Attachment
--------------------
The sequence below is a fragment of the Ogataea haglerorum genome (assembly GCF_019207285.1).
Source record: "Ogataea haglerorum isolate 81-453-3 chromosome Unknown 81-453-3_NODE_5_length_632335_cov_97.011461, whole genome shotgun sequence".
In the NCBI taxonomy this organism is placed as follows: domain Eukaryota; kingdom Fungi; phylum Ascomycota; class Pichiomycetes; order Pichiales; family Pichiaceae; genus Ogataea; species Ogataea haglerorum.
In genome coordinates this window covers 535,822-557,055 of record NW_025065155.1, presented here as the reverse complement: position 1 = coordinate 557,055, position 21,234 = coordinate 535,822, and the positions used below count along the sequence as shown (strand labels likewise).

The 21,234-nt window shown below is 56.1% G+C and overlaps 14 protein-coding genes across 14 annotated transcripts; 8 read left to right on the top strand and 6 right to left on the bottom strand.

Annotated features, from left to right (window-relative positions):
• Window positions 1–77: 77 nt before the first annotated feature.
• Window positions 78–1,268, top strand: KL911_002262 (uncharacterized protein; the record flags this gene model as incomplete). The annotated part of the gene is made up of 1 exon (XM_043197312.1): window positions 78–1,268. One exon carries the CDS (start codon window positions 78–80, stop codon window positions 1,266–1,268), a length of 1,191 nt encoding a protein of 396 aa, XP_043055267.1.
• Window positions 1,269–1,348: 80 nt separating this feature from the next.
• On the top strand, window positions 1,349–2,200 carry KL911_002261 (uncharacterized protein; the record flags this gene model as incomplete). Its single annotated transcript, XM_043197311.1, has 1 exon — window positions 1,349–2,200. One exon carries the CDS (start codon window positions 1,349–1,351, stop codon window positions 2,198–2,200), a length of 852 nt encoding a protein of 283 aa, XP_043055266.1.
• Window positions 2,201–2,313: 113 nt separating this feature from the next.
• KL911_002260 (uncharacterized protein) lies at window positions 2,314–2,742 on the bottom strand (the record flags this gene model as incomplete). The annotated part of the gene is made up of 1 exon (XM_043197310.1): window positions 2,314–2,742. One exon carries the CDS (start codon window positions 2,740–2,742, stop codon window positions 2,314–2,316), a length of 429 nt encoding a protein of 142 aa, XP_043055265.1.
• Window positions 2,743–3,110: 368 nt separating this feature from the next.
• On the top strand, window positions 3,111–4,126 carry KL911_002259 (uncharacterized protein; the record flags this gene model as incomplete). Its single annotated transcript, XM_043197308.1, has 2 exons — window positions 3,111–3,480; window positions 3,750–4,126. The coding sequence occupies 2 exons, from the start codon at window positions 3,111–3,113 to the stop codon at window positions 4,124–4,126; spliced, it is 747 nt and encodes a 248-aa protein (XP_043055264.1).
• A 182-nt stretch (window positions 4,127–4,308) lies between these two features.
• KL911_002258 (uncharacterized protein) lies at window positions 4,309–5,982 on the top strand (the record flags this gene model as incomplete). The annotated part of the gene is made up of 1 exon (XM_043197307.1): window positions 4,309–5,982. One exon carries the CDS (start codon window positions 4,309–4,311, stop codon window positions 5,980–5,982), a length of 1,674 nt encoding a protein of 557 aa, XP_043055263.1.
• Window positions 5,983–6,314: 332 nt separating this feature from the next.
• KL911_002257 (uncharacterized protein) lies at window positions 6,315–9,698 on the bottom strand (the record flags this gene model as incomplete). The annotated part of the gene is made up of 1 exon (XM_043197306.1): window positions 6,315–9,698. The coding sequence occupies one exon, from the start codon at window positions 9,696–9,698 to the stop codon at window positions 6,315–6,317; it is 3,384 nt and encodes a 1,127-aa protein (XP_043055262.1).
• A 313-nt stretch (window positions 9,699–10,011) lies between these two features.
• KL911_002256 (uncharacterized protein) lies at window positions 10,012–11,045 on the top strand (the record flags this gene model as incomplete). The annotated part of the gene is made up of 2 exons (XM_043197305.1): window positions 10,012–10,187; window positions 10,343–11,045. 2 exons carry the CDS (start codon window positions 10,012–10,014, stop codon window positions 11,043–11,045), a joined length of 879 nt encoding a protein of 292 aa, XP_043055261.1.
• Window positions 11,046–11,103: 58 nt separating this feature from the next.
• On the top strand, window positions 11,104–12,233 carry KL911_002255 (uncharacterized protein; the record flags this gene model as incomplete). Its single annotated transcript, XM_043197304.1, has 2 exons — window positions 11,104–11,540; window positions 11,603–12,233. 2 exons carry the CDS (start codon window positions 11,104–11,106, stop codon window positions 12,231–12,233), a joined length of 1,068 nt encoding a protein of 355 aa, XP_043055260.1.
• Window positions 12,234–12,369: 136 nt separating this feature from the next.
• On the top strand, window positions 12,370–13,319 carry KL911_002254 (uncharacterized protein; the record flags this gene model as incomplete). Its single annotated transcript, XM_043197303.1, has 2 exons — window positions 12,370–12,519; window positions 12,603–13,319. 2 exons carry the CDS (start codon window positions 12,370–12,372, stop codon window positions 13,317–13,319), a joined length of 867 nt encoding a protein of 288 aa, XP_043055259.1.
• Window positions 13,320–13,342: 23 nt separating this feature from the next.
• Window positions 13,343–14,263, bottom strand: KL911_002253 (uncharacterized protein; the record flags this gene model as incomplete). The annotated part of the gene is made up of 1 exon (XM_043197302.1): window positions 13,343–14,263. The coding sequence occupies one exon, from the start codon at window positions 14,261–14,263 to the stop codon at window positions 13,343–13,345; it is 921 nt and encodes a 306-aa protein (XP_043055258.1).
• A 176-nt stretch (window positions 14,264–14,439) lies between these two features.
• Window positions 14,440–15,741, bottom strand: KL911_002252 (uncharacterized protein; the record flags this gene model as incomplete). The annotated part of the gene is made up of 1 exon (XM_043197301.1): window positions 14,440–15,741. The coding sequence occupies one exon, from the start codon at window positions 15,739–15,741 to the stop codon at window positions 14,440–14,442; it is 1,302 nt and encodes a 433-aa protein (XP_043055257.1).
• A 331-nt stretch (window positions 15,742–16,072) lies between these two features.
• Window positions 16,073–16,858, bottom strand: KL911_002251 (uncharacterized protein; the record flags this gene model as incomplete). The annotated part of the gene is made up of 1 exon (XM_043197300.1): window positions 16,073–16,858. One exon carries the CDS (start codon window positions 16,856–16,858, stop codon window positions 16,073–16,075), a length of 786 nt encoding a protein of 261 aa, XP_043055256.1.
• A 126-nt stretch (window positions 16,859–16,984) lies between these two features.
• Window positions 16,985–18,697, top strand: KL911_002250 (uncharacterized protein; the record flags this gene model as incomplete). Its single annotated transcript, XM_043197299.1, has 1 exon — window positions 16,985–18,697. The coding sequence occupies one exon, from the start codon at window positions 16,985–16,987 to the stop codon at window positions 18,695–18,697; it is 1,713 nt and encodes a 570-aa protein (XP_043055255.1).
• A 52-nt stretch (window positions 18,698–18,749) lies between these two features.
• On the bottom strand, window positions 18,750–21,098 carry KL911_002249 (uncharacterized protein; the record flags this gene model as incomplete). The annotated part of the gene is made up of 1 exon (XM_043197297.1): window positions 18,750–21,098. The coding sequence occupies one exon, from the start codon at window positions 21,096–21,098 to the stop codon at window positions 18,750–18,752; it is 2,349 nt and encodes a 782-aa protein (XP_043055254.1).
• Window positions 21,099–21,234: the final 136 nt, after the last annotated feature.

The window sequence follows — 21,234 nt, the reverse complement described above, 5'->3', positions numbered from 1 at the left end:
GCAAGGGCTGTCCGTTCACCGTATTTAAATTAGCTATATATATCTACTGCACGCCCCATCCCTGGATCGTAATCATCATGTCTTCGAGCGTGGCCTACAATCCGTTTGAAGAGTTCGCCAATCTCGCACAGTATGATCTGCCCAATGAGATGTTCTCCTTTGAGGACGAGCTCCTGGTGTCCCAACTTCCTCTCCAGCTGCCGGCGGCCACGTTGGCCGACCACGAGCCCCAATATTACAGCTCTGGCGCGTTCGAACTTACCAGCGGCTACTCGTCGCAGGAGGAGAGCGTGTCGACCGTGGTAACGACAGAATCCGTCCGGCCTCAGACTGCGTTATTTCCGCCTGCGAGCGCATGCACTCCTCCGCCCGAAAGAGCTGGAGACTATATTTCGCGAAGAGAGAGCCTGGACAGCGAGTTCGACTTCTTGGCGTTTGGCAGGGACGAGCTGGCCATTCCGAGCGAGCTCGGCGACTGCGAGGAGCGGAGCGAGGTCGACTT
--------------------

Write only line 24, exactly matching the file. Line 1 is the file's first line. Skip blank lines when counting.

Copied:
• On the top strand, window positions 12,370–13,319 carry KL911_002254 (uncharacterized protein; the record flags this gene model as incomplete). Its single annotated transcript, XM_043197303.1, has 2 exons — window positions 12,370–12,519; window positions 12,603–13,319. 2 exons carry the CDS (start codon window positions 12,370–12,372, stop codon window positions 13,317–13,319), a joined length of 867 nt encoding a protein of 288 aa, XP_043055259.1.